Visakha Puja Day

Visakha Bucha (or Visakha Puja) Day, also known as Buddha’s Day, is an annual public holiday observed traditionally by Buddhists all over the world especially in Southeast Asian and South Asian countries of Thailand, Cambodia, Myanmar, Malaysia, Singapore, Vietnam, Indonesia, Sri Lanka, Bangladesh, Pakistan, and India. The festival commemorates the Birth, the Enlightenment of the Lord Buddha, and his entry into Nirvana or his Death, on the same date. This major Buddhist festival of the year is celebrated in different ways all over the world. The date varies according to the lunar calendars used in different countries. In Thailand it is always on the first full moon day. In 2019 the day falls on Saturday, 18th of May.

The Royal Ceremony takes place at the Royal Temple adjacent to the Grand Palace, and is presided over by H.M. the King, or his Royal Appointee, and attended by Members of the Royal Family both in the morning and the evening rites.

In celebrating this joyful Visakah, devotees will observe the Five Precepts or the Eight Precepts to train themselves in practicing morality, simplicity and humility. In the morning they assemble in local temples, or in Bangkok in various major temples as well, to offer food to the monks, take the Precepts, and sing in hyms in praise of the Holy Triple Gems: the Buddha, the Dharma (his teachings), and the Sangha (his Disciples). The significance lies with the Buddha and his universal peace message to mankind. The devotees will also bring simple offerings of flowers, candles and joss-sticks, which symbolically serve to remind us that life too is transient, subject to decay and destruction. Monks will chant sacred hyms and recite verses uttered by the Buddha 25 centuries ago, to invoke peace and happiness for the people. Then the devotees will listen to Dharma talks given by the monks. It is an opportunity to reiterate our determination to lead better or noble lives, to develop our minds, to practice loving-kindness, and to bring peace and harmony to humanity.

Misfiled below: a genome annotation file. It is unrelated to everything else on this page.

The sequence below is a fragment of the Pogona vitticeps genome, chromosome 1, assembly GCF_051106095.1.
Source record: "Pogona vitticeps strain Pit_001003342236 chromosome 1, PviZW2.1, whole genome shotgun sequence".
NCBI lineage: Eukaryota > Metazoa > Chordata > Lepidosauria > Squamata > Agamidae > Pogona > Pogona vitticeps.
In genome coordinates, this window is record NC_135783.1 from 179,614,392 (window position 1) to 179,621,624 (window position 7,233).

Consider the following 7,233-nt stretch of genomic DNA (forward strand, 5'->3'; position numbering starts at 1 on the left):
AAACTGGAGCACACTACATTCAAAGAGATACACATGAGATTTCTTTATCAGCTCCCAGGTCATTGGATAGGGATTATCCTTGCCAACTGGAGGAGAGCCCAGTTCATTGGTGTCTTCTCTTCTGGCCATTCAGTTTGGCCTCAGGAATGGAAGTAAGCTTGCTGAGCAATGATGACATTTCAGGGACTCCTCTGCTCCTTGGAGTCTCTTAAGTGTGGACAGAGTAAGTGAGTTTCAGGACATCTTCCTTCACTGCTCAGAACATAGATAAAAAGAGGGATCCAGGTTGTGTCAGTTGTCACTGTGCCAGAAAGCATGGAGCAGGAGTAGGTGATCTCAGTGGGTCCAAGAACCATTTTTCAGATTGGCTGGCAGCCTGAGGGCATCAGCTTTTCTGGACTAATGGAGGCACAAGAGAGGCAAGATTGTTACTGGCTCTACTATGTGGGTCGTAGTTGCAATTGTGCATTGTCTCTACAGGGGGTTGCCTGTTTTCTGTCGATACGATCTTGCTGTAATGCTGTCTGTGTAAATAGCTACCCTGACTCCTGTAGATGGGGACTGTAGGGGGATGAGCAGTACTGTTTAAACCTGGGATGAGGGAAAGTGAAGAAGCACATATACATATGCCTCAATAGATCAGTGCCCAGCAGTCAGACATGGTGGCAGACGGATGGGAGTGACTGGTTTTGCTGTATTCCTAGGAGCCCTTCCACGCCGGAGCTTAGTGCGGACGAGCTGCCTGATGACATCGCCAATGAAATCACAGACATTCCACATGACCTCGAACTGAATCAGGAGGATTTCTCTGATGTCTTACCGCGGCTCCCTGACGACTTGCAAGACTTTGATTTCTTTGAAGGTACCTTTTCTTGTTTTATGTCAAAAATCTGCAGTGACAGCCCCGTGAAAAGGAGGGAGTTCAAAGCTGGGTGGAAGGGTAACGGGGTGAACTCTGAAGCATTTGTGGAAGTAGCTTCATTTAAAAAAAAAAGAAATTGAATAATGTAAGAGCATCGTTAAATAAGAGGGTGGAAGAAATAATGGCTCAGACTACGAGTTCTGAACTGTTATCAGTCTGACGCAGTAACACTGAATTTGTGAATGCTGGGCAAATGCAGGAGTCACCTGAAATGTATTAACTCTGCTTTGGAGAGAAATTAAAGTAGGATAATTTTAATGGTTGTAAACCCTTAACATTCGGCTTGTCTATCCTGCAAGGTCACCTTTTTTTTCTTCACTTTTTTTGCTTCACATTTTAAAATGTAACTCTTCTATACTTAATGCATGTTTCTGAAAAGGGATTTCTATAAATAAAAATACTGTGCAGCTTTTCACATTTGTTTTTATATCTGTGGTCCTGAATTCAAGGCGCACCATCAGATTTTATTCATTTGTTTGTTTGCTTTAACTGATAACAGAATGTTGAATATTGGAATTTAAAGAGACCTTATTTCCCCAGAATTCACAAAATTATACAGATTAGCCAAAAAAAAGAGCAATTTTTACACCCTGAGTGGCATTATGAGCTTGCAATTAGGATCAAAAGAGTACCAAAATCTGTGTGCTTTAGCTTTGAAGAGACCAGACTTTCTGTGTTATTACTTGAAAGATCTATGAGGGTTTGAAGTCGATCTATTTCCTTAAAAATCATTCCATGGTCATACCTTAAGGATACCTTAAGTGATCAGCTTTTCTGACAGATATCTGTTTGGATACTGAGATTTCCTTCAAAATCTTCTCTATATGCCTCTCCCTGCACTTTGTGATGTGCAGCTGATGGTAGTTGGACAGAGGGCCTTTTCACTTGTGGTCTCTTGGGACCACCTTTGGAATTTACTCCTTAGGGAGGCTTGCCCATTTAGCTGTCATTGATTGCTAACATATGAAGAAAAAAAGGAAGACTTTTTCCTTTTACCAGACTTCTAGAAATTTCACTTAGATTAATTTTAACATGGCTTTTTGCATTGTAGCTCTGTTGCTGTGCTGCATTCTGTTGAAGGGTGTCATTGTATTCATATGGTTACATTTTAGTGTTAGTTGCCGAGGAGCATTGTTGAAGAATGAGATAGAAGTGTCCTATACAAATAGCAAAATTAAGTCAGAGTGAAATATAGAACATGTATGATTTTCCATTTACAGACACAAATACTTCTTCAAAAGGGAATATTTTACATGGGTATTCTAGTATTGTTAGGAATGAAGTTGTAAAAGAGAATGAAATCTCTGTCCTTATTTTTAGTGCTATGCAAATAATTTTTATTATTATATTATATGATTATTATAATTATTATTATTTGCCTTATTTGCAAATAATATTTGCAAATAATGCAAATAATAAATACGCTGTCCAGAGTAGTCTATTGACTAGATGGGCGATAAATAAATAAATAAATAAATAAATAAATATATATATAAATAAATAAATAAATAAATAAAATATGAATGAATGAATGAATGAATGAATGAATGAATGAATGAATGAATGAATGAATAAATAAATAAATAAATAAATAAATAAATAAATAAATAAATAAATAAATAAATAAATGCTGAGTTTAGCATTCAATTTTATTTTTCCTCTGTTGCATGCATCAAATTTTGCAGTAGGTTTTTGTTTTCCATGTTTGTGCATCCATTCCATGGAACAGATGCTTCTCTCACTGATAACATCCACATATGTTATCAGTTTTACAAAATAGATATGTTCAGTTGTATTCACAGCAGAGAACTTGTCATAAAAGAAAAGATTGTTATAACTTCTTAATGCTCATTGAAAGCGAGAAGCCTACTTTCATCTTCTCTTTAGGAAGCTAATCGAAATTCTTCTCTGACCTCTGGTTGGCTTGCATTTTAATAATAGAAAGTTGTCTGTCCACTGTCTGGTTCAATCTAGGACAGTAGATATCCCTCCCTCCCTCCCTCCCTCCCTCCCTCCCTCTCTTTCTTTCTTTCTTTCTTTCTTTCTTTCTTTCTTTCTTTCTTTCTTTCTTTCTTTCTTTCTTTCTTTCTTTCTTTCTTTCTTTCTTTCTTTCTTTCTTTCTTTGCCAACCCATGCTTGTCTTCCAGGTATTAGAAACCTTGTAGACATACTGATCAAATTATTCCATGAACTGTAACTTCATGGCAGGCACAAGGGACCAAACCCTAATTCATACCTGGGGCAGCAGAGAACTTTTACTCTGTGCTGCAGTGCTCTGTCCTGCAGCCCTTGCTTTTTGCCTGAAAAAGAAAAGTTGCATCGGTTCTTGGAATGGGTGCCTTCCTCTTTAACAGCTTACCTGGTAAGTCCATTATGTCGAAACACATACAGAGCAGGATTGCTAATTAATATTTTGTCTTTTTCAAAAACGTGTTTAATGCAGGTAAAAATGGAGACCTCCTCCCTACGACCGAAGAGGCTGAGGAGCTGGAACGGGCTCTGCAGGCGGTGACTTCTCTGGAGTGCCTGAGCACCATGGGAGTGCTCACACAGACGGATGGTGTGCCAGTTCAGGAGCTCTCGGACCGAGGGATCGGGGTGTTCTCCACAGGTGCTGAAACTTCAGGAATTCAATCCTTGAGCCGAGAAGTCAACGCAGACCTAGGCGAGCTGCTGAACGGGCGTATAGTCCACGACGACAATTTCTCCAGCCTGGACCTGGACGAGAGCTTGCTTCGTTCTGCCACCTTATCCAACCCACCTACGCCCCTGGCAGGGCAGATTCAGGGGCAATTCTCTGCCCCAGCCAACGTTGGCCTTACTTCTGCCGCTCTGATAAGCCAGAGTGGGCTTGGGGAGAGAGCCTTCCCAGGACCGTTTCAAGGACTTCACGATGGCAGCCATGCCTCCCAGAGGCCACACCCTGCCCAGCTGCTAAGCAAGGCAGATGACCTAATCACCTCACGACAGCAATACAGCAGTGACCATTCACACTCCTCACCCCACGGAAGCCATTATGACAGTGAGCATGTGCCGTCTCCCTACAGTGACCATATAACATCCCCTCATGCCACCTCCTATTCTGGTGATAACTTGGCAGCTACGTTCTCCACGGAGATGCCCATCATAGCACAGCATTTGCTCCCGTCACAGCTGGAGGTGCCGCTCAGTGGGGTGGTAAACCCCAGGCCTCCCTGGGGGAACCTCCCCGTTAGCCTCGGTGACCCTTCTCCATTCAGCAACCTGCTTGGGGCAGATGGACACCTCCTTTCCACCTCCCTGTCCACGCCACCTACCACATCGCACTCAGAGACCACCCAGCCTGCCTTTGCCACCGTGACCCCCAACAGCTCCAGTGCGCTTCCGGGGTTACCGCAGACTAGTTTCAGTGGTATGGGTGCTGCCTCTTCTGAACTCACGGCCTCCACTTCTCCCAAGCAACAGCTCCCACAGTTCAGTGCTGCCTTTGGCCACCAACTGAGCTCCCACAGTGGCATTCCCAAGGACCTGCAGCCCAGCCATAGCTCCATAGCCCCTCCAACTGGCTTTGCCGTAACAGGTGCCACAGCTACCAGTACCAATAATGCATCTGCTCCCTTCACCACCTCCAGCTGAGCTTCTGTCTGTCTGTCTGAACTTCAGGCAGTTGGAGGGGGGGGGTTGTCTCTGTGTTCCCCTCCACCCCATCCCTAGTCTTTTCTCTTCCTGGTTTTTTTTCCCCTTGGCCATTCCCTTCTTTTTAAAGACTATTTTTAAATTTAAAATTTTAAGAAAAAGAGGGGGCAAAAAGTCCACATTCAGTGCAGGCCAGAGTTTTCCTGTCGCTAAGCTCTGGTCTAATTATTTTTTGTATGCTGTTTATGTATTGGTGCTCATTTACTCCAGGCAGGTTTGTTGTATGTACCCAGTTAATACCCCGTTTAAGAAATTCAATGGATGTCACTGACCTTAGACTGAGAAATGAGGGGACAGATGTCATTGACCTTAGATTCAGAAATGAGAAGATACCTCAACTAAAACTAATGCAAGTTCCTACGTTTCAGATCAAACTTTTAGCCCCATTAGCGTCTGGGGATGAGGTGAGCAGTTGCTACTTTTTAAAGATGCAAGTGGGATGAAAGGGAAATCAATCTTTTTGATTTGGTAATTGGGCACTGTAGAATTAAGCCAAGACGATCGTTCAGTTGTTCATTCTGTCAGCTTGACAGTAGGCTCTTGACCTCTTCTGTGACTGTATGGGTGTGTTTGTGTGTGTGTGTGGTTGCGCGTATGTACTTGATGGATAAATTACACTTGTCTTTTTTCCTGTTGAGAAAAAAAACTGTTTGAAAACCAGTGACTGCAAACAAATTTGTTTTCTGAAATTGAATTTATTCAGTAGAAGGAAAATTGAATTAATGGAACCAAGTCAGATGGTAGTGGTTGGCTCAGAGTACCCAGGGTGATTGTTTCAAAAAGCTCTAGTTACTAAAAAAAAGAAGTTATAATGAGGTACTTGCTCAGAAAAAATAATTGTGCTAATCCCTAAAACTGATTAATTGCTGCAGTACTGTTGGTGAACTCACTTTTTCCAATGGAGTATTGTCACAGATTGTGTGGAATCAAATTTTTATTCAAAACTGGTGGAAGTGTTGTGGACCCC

Celebrating Visakah also means merit-making and alms giving to the unfortunate, humans and animals included. Some examples of these good deeds are: freeing caged birds and animals and fish, distributing food and gifts to the poor or the needy and to various charitable homes, and mass donating of blood at hospitals.

The festival concludes on the night of the full moon when the devotees join in the ceremony of circling 3 times a temple or chedi, with lighted candles and incense, and flowers in hand as a sign of respect to the Buddha, the Dharma, and the Sangha. This particular rite is called “vian tian” in Thai. Observers and tourists are welcome to join in the procession of this beautiful candlelit night.

So, come join us celebrating Visakah! Come “vian tian” with us!